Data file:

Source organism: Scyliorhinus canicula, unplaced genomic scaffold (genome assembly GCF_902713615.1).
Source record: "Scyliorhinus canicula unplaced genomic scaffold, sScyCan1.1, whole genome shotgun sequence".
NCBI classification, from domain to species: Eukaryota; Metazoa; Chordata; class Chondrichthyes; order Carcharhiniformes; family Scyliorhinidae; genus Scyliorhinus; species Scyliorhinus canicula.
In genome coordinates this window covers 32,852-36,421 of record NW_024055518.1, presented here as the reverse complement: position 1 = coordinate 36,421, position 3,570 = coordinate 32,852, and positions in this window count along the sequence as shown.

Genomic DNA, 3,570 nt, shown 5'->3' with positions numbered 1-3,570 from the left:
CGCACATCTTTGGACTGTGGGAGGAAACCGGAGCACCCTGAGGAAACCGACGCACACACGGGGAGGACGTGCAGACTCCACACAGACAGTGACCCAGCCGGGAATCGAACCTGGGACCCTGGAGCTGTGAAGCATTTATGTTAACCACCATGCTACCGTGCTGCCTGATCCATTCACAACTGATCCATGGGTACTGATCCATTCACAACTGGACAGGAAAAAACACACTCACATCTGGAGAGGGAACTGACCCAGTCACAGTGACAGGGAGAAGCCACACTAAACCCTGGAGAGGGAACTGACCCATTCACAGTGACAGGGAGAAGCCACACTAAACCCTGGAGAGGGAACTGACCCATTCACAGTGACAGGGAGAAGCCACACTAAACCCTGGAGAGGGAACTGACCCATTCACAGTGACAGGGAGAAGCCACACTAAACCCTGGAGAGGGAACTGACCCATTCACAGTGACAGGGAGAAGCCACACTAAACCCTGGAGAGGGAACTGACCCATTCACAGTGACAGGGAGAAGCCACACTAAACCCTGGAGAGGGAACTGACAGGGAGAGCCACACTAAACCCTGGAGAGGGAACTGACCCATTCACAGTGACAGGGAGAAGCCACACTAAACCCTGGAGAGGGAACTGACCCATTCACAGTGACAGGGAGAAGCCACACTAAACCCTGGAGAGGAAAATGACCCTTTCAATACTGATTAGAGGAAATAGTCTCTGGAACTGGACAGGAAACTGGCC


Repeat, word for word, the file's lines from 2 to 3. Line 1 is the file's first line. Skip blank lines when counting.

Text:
Source record: "Scyliorhinus canicula unplaced genomic scaffold, sScyCan1.1, whole genome shotgun sequence".
NCBI classification, from domain to species: Eukaryota; Metazoa; Chordata; class Chondrichthyes; order Carcharhiniformes; family Scyliorhinidae; genus Scyliorhinus; species Scyliorhinus canicula.